Artist And Illustrator magazine featured a piece from Michael about the use and care of his paints; you can read it here:
How should I store my oil paints?
Because pigments are heavy they can often sink within the oil and therefore separate. To avoid this store your oil paints cap down thus permitting the lighter weight oil to naturally flow up and the weightier pigment to flow down to the cap.
How important are mediums?
If you can already achieve with the paint what is in your mind’s eye then there is no need to add a medium. That said, a medium should only be added to assist for handling quality purposes or to obtain a surface which cannot be achieved with paint alone.
Which Michael Harding medium should be used?
Oil Paint Mediums are added to oil paint to increase its flow and translucency. It will naturally thin the colour making it more transparent for the artist who desires more translucency in their paintings.
Beeswax paste is added to paint to give it body and increase the impasto brush stroke.
The new MH Oleo Impasto Medium was designed to increase the transparency of MH oil paint and, also used to create thick bold brush strokes.
Do you recommend the fat-over-lean technique?
Please do not bury oily, fat colours under heavy, thick lean paints – it is like building a house on rubber bricks.
How do I find a complementary colour?
To find the exact complementary colour of a colour stare at the colour you want the complimentary colour of for at least 30 seconds to one minute and then quickly shut your eyes. Your mind will present you with an exact opposite complimentary colour of what you were looking at. Take a look at the Michael Harding colour chart.
What’s the best way to speed drying time?
Set your painting in a warm room and in a bright sunny window. Use warmth and sunlight to help your painting cure faster. That’s right, paintings cure – they do not dry.
What does the word ‘lake’ mean on oil paint labels?
Believe it or not the word ‘lake’ is derived from a Hindi word Lac which originally described the number 100,000 and is a generic term. It refers to the many hundreds of thousands of insects one finds when drawing resinous materials from trees which was used to create colour in dyes.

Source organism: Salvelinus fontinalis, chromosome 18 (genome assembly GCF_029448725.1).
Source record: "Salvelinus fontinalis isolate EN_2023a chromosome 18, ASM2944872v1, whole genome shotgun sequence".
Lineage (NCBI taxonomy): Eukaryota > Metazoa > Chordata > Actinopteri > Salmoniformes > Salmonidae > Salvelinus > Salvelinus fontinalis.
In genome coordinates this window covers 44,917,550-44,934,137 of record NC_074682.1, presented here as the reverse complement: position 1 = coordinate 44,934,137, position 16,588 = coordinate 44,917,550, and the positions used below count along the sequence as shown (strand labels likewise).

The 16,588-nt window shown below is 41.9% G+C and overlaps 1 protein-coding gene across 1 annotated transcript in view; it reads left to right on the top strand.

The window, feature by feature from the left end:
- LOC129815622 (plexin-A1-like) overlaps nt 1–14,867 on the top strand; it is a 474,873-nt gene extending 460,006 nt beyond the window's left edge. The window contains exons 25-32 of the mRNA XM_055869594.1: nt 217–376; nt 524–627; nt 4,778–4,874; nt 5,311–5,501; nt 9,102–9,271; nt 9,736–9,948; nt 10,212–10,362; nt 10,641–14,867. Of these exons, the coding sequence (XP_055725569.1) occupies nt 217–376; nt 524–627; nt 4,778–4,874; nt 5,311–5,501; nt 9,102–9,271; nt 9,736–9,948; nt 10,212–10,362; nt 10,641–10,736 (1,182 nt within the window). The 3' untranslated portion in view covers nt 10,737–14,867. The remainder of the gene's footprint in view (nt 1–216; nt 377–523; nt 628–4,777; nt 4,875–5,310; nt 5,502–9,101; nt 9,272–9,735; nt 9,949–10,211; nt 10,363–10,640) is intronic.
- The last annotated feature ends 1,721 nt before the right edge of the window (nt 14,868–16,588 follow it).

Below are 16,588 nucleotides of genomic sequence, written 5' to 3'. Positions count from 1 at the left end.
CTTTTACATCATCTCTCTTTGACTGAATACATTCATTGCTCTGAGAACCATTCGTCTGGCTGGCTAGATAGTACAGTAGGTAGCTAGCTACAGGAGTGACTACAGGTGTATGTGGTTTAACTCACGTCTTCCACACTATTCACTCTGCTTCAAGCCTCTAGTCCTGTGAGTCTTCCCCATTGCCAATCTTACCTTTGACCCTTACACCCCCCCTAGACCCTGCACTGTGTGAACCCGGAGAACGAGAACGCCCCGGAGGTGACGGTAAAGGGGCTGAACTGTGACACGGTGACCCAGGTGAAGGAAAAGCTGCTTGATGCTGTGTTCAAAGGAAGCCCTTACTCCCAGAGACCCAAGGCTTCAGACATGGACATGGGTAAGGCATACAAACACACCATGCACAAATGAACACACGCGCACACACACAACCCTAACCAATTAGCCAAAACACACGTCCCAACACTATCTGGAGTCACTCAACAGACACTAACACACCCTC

Nowadays this term means a man-made pigment where a dye has been used to stain an inert pigment like chalk. For example, colours like the Phthalocyanines and quinacridones are some of the most lightfast colours we have. Lake colours originally had a bad reputation as they were made from organic vegetable matter which was fugitive – this is not the case today.
Where’s the best place to store a finished painting?
Store paintings in an area that is well lit as it will keep the colours bright. Storing them in a dark cupboard will darken the colours. Whites go a yellowish colour for example when kept out of brighter lit areas.
How do I choose a good support?
A good artist understands the difference between good quality linen and other panels. They also, of course, know the correct primers to use. If you need a good quality primer at a reasonable price you may want to try Michael Harding’s Non-Absorbent Acrylic Primer. It is specifically created for the oil painter in mind so as not to draw the oil out of a painting and therefore leaving it look dull and matt.
Often artists are “oiling out”, using MH Non-Absorbent Acrylic Primer will preclude this from having to happen or needing a retouch varnish. It may be used to prime linen, wood, and other surfaces that are not readily meant to be painted on with oil paints.
What’s your essential painting tool?
A bottle of wine and a mirror. (The wine is obvious as it is inspiration medium and increases relaxation!) Looking at your own painting in a mirror will allow you to see design and drawing faults as if you are an independent viewer. The mirror is a fantastic tool for assessing the design and drawing of any painting be it figurative or non-figurative.
Do you have a top painting tip?
A trick for painting portraits, particularly when painting Caucasian skin tones is to simply place a little bit of MH Terre Verte in shadows under the nose and chin. This tends to play up the red complementary colours of cheeks thus making the painting come a little more to life!